THE RELEVANCE OF THE VIEW CAMERA
IN THE DIGITAL AGE
By Bill Dobbins
Just as cars have gone through various periods of trying to increase sales by offering more horsepower, nowadays the manufacturers of high-end digital cameras try to promote sales by offering files of larger and larger megapixels and additional electronic controls and bells and whistles. The result is some very amazing pieces of photographic technology.
This is a long way from the kind of camera that was around when photography first got started – a camera design that is still available and not much changed: the view camera. This kind of camera consists of a flexible bellows that forms a light-tight seal between two adjustable standards, one of which holds a lens, and the other a ground glass with a place to insert a film holder. Depending on the specific design, cameras like this can use fairly small film sizes or larger including 8X10, 11X14 or 16X20.
There are several advantages to this kind of camera. For one, you are able to use very large pieces of film and film size equals ultimate resolution. The traditional 35MM film frame is about 30MM wide. But you could fit something close to 20 35MM frames into a piece of 16X20 film. That is a HUGE increase in size, and therefore resolution.
View cameras also allow for perspective control. The lens and film standards can both be rotated left and right (swing) and up and down (tilt). When the lens and the film plane are no longer locked into parallel you can do things like correct the perspective of tall buildings and create much greater actual rather than just apparent depth of field. An example would be photos like an Ansel Adams landscape where you see rocks a few feet away and distant mountains both very sharp.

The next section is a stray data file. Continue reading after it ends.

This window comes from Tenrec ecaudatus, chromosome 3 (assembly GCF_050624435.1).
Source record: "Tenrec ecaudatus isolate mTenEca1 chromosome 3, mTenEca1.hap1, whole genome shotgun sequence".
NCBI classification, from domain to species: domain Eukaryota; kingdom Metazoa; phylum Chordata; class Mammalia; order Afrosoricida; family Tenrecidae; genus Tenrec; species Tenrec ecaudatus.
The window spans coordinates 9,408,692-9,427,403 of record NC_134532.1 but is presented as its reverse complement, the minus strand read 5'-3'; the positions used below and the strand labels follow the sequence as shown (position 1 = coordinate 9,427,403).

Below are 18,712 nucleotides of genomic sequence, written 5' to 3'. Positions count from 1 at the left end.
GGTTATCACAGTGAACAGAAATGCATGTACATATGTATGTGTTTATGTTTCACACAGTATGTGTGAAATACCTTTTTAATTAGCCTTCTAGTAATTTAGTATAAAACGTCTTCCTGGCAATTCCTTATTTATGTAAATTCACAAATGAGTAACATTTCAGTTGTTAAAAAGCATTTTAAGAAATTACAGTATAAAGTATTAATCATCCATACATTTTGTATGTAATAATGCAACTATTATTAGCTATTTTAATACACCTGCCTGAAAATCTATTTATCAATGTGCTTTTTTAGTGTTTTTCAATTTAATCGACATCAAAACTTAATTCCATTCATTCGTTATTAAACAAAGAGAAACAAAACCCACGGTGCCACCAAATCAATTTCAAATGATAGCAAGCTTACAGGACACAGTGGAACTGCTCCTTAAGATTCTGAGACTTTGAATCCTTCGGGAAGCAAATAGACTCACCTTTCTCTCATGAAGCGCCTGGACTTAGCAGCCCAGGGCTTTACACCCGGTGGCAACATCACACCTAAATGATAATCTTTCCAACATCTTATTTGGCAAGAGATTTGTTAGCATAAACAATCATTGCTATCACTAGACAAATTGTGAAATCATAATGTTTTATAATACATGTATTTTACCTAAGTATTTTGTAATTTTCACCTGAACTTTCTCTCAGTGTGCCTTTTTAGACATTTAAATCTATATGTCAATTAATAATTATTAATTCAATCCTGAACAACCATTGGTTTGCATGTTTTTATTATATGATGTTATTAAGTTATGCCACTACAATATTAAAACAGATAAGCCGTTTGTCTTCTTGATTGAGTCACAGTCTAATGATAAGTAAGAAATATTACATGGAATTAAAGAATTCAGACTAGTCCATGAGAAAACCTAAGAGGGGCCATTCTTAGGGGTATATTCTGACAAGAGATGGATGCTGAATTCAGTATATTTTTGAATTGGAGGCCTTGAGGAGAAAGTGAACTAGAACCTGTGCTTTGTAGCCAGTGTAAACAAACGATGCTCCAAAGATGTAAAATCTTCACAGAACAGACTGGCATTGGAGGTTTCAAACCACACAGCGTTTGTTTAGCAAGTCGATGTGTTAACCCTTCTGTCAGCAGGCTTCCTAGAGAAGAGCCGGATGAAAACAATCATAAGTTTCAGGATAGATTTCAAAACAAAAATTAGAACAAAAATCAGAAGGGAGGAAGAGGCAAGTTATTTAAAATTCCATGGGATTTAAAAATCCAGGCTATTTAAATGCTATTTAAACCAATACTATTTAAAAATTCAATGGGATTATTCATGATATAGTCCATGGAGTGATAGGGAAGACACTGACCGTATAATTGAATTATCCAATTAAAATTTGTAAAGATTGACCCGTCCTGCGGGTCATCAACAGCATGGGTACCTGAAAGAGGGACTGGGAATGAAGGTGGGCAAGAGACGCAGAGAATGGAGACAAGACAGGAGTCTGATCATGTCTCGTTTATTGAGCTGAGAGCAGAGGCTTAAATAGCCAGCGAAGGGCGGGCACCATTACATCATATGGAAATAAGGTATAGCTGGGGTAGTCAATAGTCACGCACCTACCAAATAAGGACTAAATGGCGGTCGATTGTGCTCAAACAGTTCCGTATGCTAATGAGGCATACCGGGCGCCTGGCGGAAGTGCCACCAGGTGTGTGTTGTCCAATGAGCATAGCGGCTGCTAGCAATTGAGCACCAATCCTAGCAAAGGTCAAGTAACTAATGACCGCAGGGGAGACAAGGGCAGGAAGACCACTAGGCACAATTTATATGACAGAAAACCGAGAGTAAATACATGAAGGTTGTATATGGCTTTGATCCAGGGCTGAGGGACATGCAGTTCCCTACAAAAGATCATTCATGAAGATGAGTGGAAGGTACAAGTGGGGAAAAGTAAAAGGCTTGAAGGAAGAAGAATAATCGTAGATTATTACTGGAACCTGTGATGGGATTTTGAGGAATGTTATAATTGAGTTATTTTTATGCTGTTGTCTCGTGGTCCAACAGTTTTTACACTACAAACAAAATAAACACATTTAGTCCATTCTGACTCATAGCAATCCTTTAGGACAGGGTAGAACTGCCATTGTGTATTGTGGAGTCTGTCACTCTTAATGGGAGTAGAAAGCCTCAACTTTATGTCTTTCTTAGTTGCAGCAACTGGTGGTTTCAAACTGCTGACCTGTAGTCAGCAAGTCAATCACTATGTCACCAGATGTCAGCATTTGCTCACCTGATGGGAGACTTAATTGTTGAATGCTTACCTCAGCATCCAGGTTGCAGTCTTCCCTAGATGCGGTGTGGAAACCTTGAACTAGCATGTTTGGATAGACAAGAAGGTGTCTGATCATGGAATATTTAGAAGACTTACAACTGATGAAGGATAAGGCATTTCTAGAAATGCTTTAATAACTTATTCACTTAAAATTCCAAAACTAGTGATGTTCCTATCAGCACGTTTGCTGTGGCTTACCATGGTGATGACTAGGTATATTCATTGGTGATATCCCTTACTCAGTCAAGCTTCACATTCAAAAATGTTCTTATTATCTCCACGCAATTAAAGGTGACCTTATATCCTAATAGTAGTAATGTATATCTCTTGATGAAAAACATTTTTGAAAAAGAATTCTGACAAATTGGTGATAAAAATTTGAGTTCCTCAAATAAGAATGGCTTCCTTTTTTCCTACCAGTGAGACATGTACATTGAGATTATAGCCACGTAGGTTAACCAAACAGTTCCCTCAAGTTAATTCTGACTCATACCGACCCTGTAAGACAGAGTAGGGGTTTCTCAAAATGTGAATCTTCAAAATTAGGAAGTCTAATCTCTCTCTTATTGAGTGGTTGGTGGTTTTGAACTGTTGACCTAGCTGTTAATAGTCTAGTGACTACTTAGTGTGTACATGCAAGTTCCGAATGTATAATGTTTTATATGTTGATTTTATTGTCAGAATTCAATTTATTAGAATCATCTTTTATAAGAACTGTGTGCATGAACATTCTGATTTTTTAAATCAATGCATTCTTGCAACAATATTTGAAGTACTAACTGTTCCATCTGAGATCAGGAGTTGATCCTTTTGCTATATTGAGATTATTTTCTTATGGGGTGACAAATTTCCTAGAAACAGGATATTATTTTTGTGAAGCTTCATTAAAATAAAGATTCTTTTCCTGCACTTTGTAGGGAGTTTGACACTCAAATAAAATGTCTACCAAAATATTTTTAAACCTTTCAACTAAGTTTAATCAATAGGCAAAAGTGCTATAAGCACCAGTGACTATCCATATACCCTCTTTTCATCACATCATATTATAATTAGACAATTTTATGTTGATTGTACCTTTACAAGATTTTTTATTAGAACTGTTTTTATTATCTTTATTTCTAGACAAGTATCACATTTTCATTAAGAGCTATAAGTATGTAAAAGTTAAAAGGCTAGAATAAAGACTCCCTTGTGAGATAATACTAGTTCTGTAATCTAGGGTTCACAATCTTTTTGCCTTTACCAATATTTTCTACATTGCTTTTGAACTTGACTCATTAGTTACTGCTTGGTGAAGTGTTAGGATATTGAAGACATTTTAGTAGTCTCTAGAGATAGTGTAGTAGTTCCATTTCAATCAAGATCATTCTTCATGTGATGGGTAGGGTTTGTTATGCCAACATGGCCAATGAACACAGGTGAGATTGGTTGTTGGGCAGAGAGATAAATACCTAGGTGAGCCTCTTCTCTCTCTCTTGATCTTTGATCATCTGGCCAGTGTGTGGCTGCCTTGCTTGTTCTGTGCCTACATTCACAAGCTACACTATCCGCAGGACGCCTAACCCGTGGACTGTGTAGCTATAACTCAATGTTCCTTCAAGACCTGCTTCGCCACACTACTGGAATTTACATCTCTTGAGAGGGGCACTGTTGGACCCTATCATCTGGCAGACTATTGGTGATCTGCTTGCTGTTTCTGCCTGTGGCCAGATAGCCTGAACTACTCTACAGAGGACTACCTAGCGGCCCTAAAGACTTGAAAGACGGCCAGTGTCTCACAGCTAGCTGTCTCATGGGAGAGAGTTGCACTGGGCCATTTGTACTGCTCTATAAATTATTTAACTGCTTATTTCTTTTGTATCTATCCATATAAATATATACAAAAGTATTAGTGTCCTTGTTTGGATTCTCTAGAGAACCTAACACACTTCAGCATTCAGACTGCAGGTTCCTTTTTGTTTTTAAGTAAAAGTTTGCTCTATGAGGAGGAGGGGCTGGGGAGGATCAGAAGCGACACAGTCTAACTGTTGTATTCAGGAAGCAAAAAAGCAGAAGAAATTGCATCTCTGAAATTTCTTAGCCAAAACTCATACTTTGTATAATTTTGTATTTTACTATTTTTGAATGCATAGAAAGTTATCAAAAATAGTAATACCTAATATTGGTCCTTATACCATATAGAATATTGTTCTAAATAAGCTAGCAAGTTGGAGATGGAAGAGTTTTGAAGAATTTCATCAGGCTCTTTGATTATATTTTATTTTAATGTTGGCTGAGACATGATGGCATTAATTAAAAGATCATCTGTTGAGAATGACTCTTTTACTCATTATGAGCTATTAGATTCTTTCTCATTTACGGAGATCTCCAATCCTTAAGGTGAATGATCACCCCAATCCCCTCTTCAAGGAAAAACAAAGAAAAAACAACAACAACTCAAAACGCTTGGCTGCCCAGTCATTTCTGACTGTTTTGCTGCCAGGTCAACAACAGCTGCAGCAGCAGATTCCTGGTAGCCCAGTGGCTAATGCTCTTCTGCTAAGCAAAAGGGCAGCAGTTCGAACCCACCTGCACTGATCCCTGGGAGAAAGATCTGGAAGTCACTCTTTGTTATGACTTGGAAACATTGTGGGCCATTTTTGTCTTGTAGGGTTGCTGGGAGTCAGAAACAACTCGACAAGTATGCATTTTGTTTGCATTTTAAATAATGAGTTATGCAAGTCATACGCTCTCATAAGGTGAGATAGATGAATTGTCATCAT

There are lenses that have built in shift/tilt adjustments but these don’t work to the same degree as the right kind of view camera.
But there is another reason to use large format film and view cameras in a digital age. And that is that big pieces of film are so easy to scan with even a moderately priced desktop scanner, most probably under $1000 – or even less. No need to expensive drum scale to create large, high resolution files.
Shooting BW film, you should probably familiarize yourself with the Ansel Adams zone system in order to create negatives with the best exposure and contrast range. But scanning and then adjusting files with Photoshop we have a lot more control over the final print than Adams had during his career. So making the perfect negative is desirable but not as necessary as in the past.
Another benefit of using film is its archival quality. When your images exist only as ones and zeros on a magnetized media they remain vulnerable and have to be backed up carefully. But when you have a properly stored negative it doesn’t fade, can’t be erased and short of fire, flood, tornado or earthquake it will always be there.
So even in the digital age there is still room for using large format view cameras for specialized purposes. And it’s great that equipment like this is available used at very reasonable prices nowadays. So the only complication is having to develop the film. But developing sheet film is really quite simple and can be done without any problem in almost any bathroom.
Bill Dobbins is a pro photographer located in Los Angeles. He is a veteran photographer and videographer who has exhibited his fine art in two museums and a number of galleries and who has published eight books, including two fine art photo books:
The Women: Photographs of The Top Female Bodybuilders (Artisan)
Modern Amazons (Tashen)
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